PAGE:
Political candidates are known to turn down money from sources for personal or ethical reasons, but for one San Mateo candidate, that meant refusing a donation from her own mother.
“She’s a Burlingame resident,” said Anne Arnold, who has declared that she will raise and spend less than $1,000 in her bid for one of two City Council seats that will become available this November. “I don’t feel comfortable taking money from people that live outside the city.”
Arnold said she wants people to vote for her based on her opposition to traffic-increasing developments, poor long-term planning and favoritism toward campaign donors.
To that end, she is struggling to find donated space and services for her campaign.
Because she is unable to get donated server space for a Web site, she does not have an Internet campaign location. Unless she is able to locate free public space in which to hold forums and meetings, she will not be able to hold events.
“I’m a grass-roots candidate trying to meet people,and I’m not happy that people have to raise these inordinate amounts of money to hold office,” Arnold said.
“It just makes me want to throw something. Why should it be about how much money a candidate raises?”
Guidelines for San Mateo candidates — put in place by the City Council in 2005 — put a limit on political contributions from individuals at $250 and from organizations at $500.
Three of Arnold’s four opponents have already raised at least $10,000 for their campaigns.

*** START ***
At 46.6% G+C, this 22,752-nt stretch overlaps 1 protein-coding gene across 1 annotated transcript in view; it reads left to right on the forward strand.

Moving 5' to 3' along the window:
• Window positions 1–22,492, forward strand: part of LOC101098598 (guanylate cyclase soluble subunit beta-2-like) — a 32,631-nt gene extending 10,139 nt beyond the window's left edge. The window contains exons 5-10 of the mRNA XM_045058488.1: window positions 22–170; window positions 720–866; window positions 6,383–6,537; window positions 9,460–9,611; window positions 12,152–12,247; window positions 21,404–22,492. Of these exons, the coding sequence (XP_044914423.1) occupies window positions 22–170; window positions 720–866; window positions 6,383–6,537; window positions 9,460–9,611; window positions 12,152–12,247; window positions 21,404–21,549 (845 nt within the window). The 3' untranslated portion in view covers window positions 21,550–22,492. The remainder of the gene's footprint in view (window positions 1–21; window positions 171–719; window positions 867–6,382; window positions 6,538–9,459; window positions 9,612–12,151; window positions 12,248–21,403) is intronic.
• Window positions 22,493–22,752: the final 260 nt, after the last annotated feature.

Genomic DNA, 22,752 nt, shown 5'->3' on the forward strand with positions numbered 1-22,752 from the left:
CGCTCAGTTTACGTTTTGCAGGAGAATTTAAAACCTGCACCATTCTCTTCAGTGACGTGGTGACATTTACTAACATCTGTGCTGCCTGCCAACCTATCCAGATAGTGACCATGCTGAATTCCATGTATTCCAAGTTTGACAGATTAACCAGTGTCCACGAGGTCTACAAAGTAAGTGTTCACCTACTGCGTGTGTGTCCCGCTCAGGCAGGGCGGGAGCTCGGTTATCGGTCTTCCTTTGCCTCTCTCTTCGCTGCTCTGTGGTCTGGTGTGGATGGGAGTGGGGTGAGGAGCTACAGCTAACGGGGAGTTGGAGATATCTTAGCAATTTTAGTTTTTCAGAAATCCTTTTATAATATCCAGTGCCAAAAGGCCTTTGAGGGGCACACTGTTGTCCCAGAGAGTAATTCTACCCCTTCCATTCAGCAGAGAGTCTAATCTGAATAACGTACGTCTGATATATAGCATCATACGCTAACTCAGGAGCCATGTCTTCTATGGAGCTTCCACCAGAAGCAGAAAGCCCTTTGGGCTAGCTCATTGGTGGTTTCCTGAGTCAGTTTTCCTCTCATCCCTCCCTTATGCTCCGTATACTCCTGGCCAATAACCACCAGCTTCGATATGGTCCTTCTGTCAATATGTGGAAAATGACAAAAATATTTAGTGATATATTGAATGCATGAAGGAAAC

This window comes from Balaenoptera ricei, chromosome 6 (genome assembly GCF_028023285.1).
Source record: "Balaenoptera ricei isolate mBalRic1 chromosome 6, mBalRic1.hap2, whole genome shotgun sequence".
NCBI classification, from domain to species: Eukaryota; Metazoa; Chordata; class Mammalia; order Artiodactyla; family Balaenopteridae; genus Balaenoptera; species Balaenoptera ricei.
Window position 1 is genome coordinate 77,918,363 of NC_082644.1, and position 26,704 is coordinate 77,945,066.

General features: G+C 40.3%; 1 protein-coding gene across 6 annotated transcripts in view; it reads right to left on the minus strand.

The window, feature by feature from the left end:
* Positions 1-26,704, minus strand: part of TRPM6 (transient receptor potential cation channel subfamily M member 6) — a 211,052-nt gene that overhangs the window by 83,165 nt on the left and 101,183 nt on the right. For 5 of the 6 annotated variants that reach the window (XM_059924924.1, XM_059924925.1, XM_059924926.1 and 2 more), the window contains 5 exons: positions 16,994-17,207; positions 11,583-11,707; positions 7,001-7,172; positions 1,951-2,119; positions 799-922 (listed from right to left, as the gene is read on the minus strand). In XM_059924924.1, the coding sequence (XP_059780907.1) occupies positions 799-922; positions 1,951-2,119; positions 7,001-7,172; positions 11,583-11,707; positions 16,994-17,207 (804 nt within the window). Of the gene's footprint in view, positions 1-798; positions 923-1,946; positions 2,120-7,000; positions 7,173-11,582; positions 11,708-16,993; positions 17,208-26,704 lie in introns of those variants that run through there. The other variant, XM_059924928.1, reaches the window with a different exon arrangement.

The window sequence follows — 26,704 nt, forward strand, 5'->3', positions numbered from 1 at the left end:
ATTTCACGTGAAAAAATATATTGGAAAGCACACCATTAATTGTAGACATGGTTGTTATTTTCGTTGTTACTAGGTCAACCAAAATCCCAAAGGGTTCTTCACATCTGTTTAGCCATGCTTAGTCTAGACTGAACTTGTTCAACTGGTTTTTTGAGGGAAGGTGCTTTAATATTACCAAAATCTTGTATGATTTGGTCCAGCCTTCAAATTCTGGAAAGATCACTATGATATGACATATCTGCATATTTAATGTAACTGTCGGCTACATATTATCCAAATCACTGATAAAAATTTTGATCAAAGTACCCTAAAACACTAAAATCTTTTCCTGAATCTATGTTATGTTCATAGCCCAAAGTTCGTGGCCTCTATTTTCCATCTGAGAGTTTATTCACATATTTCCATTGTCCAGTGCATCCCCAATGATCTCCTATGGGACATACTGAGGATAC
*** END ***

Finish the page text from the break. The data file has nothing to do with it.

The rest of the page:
Councilmember John Lee is leading the pack with at least $22,338 in contributions, much of which he says will be spent on mailers and other high-profile attempts to meet voters and drum up interest.
“Direct mail is very expensive.” Lee said. “Postage is expensive. But I feel that with five people running for two seats, its necessary to do whatever I can to get re-elected.”
Although she says Lee’s funding levels are more than she would personally raise, former Planning Commissioner Bertha Sanchez — with a capital pool of more than $11,000 — said there is a certain amount necessary to operate a modern campaign.
“The name of the game for all of us is ‘name recognition’ and someone who has their name and face out there a lot will have an advantage,” Sanchez said.
“It seems ludicrous to spend thousands of dollars on local politics for a small city like this,” she said. “It’s not San Francisco, but the people that are working with me said you should try to raise at least $10,000.”